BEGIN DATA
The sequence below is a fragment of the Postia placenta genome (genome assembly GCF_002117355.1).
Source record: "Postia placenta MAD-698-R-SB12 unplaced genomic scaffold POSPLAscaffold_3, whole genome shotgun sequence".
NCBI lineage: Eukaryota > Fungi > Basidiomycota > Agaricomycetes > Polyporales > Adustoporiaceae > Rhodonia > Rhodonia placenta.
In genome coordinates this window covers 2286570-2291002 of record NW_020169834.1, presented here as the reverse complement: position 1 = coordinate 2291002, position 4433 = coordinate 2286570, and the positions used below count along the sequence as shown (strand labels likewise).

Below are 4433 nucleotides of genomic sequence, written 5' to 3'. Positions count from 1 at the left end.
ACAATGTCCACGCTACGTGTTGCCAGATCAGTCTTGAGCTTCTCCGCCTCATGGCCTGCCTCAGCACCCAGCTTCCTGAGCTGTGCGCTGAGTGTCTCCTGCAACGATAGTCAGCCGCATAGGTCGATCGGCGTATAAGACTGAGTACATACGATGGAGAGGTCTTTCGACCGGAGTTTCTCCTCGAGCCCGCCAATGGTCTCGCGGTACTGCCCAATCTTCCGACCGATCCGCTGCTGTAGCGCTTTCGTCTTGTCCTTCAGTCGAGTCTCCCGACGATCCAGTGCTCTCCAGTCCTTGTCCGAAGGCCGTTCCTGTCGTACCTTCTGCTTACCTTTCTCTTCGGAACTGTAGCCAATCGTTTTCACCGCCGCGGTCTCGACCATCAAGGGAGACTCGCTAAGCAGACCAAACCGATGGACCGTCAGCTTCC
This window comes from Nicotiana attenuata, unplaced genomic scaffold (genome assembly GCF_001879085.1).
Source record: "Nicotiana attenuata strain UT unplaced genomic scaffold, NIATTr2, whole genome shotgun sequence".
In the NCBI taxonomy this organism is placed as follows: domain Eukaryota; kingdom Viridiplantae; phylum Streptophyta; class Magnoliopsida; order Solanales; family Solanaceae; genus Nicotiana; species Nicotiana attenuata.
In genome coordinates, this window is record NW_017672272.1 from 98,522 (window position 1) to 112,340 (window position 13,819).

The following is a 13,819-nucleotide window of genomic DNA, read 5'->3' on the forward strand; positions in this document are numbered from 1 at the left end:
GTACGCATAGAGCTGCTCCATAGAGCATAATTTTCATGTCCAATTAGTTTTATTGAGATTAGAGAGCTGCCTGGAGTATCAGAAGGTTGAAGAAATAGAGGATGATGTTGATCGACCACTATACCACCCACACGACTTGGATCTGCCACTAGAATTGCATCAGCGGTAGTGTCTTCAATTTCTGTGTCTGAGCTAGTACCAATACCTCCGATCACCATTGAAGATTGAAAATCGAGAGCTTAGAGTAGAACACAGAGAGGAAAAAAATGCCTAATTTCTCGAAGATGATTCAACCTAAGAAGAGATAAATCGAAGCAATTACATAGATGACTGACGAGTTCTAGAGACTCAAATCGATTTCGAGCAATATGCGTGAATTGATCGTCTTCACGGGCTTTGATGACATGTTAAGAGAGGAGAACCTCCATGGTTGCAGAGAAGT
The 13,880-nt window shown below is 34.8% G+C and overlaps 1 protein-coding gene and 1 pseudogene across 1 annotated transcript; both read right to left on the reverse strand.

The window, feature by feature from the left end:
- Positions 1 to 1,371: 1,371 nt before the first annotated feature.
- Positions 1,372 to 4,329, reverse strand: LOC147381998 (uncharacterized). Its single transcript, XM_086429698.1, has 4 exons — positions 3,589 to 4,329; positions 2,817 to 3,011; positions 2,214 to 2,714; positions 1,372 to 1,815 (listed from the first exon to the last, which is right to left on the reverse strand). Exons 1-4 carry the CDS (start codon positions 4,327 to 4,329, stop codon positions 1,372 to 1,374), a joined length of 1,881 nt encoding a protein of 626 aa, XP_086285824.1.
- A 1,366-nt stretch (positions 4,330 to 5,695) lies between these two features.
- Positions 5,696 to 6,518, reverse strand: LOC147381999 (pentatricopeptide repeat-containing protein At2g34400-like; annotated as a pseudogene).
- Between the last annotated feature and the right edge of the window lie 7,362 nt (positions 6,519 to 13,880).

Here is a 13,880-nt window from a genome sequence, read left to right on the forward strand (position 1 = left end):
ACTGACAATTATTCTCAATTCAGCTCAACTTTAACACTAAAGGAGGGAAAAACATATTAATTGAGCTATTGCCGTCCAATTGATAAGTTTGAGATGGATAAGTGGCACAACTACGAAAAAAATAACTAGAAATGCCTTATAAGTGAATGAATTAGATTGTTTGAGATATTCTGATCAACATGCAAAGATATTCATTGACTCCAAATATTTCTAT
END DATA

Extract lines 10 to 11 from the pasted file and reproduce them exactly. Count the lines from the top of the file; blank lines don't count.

In genome coordinates, this window is record NW_017672272.1 from 98,522 (window position 1) to 112,340 (window position 13,819).

The following is a 13,819-nucleotide window of genomic DNA, read 5'->3' on the forward strand; positions in this document are numbered from 1 at the left end: